JOK Notebook

Rorschach Test

As this is the 200th JOK Notebook post, I thought I'd do something a little different today—a Rorschach test! What do you see in this image:

Your choices:

a. a present
b. a dog
c. a mess of ropes and wire
d. kanji

I'll block the answer with a preview of the newest essay:

Two answers are right:

b. a dog
d. kanji

There are ropes but no wire, so answer c doesn't count.

And although answer a is wrong, the image was indeed a present, loosely speaking, in that a Japanese friend sent it to me this week. 

The image confused me to no end. As he then explained, it's a photo of a notebook (手帖, てちょう) featuring a woodblock print (版画, はんが) of a fighting dog known as a 土佐犬 (とさけん). He clarified matters by providing the following photo:

It comes from a blog with many great pictures of this type of dog.

And he offered these explanations:

The tosa is a breed that's famous as a fighting dog.

闘犬* (とうけん: fighting dog); 有名 (ゆうめい: famous); 犬種 (けんしゅ: dog breed)

Among fighting dogs, it's the strongest, and people decorate it with ropes to make it look like a sumo grand champion.

中 (なか: among); 一番 (いちばん: most); 強い (つよい: strong); 犬 (いぬ: dog); 相撲 (すもう: sumo); 横綱 (よこづな: yokozuna, a grand champion in sumo); 様 (よう: like); 綱 (つね: rope); しめ飾り (しめかざり: decorating with ropes); つける (着ける: to wear)

Of all the things it never occurred to me to do to a dog ....

Here are four-month-old tosa puppies named Ayano, Akito, and Akira:

Photo Credit: Susihurtan

They certainly don't look like fighters yet!

Now I can interpret the initial image much better, though one aspect still seems nearly impossible to make out. Those spiky black lines that resemble a cobblestone path under the dog? Those are kanji! Have another look:

Can you recognize any characters?! Here they are:

One-Knife Carving of a Tosa Fighting Dog from Kochi

土佐 (とさ: dog breed); 高知 (こうち: name of a prefecture on Shikoku); 一刀彫 (いっとうぼり: one-knife carving)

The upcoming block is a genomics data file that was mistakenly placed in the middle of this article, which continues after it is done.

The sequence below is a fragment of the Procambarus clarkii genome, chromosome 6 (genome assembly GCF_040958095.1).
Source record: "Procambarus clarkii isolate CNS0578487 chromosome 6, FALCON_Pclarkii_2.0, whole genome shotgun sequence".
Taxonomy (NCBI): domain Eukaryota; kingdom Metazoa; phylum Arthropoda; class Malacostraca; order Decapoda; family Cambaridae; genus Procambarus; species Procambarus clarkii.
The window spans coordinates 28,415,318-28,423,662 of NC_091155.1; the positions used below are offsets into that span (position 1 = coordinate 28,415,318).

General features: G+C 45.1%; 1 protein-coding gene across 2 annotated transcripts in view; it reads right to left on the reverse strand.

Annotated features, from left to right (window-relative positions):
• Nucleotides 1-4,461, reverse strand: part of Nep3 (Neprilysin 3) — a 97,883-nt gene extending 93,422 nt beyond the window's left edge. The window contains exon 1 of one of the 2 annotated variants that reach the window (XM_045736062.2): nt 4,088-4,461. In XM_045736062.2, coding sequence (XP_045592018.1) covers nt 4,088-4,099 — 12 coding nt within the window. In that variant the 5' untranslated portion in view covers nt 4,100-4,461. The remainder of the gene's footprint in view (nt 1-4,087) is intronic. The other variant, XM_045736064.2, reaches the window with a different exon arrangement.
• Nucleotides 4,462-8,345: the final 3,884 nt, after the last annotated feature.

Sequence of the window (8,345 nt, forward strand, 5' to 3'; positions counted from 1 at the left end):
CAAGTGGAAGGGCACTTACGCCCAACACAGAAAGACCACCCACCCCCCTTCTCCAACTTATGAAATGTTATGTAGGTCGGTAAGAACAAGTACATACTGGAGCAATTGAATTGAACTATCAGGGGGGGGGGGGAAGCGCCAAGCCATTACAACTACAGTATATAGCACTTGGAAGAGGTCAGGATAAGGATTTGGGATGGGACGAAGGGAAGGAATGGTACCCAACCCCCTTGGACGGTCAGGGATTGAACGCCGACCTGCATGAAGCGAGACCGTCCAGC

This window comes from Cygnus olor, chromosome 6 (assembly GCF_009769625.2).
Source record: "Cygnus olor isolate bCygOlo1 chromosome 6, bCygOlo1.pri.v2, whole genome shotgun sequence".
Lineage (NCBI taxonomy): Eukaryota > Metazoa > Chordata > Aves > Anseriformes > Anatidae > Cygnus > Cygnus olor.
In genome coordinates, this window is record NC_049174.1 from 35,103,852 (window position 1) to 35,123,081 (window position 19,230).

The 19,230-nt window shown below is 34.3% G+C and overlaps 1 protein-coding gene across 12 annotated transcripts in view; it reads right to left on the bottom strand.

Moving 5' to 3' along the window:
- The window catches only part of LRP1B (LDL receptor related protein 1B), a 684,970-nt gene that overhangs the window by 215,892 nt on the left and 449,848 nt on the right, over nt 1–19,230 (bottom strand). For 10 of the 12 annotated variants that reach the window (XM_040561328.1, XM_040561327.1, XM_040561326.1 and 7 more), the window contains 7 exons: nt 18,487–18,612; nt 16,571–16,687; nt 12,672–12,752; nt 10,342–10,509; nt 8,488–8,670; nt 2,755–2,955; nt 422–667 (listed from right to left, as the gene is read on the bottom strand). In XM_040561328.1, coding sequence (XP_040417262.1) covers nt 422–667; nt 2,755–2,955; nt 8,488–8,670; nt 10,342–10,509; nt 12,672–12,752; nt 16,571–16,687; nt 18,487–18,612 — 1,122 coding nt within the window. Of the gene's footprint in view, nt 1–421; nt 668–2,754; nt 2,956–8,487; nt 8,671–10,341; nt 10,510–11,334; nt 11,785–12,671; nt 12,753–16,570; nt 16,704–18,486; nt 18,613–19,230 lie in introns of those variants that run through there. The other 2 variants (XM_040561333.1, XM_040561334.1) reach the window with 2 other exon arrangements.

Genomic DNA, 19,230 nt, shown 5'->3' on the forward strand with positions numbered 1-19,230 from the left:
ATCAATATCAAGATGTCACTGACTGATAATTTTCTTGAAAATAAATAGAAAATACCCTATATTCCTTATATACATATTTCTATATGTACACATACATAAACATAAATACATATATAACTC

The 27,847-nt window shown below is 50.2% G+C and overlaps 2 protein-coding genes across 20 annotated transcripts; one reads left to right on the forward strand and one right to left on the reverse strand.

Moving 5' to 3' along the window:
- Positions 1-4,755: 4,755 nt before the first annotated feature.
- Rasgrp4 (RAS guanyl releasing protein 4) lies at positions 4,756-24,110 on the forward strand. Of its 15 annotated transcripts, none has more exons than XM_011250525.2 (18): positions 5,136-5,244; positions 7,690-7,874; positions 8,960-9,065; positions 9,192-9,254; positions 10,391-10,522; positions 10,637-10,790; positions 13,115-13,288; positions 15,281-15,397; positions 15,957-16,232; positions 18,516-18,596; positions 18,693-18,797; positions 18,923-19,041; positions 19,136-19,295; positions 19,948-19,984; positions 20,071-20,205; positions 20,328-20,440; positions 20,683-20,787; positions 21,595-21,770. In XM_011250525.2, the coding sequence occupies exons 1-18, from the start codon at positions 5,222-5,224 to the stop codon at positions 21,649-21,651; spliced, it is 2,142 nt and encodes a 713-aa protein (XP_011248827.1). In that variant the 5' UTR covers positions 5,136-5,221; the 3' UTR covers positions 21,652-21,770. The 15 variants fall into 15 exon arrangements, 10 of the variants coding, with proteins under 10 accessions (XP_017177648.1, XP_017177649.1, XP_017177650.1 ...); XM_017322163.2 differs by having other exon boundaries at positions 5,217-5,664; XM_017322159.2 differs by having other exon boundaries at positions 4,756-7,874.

An English Wikipedia page says that this rare type of dog was originally bred in Tosa, a province that has since become Kochi Prefecture. My friend said he bought this notebook many decades ago while traveling through Shikoku, so with the reference to Kochi, things are coming together. But what's a "one-knife carving"?

Digital Daijisen defines it as "a carving carved with one knife," and other dictionaries explain that it's a "rough carving that looks as if it's carved with one knife."

By the way, my friend mentioned one feature twice, so it's obviously quite important when it comes to this object he has loved:

和綴じ (わとじ: Japanese-style binding)

I didn't know what Japanese binding was (and I'm constantly amazed at how the Japanese have their own unexpected methods for absolutely everything!), but finding images quickly told me what I needed to know. What beautiful simplicity. It's functional and elegant all at once.

Oh, one more thing. In writing back, I called the notebook a 本 (ほん: book). Apparently, this is a big no-no, and he took pains to clarify again that it's a 手帖, not a 本. To English speakers, there's not a world of difference. After all "book" lies at the heart of "notebook," "booklet," "e-book," and probably more objects that lack perfect binding. But Japanese is different, of course. Yes, I just looked up "e-book" and found this:

電子書籍 (でんししょせき: e-book; electronic book; digital book)

There's no 本 in sight. One more distinction to keep in mind! Have a great weekend!


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